Some classifications are too simple and fail accurately determine whether an injury is stable or unstable, while other systems, such as the AO classification, are too inclusive, complex, cumbersome, and difficult to use in routine daily practice by spine surgeons. Moreover, their reproducibility is a matter of concern; the Denis and the AO system have only moderate reliability and repeatability [19]. In addition, inter-observer agreement even for the three main injury (types A, B, and C) of the AO classification was only 67%, and the reliability markedly decreased when the 53 distinct injury patterns were included [20].
TLICS necessitates use of MRI for scoring; however, the use of MRI in emergencies is neither a routine practice nor available in every center. Known contraindications and the hemodynamic instability of polytrauma victims further limits MRI use and thus is a limitation of this classification system. Additionally, if the PLC status is indeterminant, a score of 2 is given to this finding, which has a potential to tilt the decision in favor of surgery. Similarily, in the presence of spinal shock, neurological scoring is not possible and such situations re-emphasize that the spine trauma surgeon must be familiar with other classification systems and indirect radiographic parameters of an unstable spine. Lastly, Vaccaro et al. maintain that the three major determinants are fully independent. If so, rotational injury with a score of 3, with intact PLC and intact neurology does not require surgical stabilization. Rather, the authors believe in the traditional teaching that one is a sequela to the other if the resulting force continues, and that rotational injuries are inherently unstable and often require surgey. AO classification also places them in a category more unstable than distraction injuries.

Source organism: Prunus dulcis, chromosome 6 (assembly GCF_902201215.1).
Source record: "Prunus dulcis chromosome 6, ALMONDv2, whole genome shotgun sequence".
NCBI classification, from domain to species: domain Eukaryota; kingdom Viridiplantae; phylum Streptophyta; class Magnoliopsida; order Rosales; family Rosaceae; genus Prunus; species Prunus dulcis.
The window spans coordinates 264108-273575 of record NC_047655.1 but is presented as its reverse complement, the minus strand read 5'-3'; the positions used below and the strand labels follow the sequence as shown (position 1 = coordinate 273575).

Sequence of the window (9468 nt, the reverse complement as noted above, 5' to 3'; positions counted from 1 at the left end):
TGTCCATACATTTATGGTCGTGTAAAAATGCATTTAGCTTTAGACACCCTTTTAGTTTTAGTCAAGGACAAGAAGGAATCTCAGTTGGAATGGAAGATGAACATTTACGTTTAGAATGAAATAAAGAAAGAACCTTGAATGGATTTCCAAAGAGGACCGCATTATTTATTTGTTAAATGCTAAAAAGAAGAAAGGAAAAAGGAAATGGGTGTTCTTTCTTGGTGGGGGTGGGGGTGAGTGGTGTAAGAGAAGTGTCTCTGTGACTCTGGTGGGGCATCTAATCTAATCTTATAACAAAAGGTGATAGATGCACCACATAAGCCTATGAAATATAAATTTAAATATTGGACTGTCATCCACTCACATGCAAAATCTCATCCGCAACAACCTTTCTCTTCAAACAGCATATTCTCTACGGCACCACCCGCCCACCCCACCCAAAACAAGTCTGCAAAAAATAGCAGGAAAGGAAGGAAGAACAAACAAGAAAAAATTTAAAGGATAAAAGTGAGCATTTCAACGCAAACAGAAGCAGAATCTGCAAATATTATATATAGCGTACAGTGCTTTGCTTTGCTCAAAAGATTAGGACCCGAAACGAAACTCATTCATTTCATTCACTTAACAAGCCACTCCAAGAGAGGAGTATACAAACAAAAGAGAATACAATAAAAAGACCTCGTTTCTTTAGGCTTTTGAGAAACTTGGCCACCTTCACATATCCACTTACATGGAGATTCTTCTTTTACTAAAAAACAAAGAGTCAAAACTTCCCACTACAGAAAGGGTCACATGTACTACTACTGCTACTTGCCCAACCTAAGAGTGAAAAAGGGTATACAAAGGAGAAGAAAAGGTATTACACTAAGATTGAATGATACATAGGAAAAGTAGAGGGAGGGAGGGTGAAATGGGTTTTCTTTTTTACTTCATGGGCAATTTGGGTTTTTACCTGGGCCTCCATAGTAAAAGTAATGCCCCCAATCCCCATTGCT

In the absence of a universally accepted TL trauma classification system, it is important for spine surgeons to understand the strengths and limitations of different classification systems. A thorough understanding of the AO system, TLICS, and the load-sharing classification is important to optimize treatment for thoracolumbar injuries. Many issues, such as the presence of osteoporosis, the involvement of a disc, and skip fractures remain unresolved. In such circumstances, clinical findings like a distinct palpable gap between spinous processes and an accurate assessment of neurological deficit play important roles. Furthermore, indirect radiological signs, such as facet disruption, displaced horizontal fracture of lamina, vertebral body comminution more than 75%, increased trans-pedicular distance, spinal canal narrowing more than 50%, and doubtful PLC integrity are suggestive of an unstable spine that needs a thorough evaluation and possible surgical stabilization.

Conflicts of interest

Conflict of Interest: No potential conflict of interest relevant to this article was reported.


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Fig. 1

Denis Classification of major vertebral injuries: compression fractures, burst fractures, seat belt-type injuries, and fracture dislocations.

Fig. 2

Fracture severity point values assigned by McCormack et al. [14] based on three factors: comminution, apposition, and kyphosis. CT, computed tomography; SSPS, short segment pedicle screw.

Fig. 3

AO's (A) compression, (B) distraction, and (C) axial torque injury classifications. Each injury type is further subdivided into three groups.

Fig. 4

Assigning points to a fracture on the basis of three components: morphology, integrity of the posterior ligamentous complex, and neurologic status of the patient.

Table 1

Column involvement in major Denis fracture types


a)Rarely in very severe compression fracture of anterior column distraction of posterior column may occur; b)Both represent two column involvement, but in burst fracture anterior column is involved while in seat-belt-type injury posterior column is involved; middle column is common.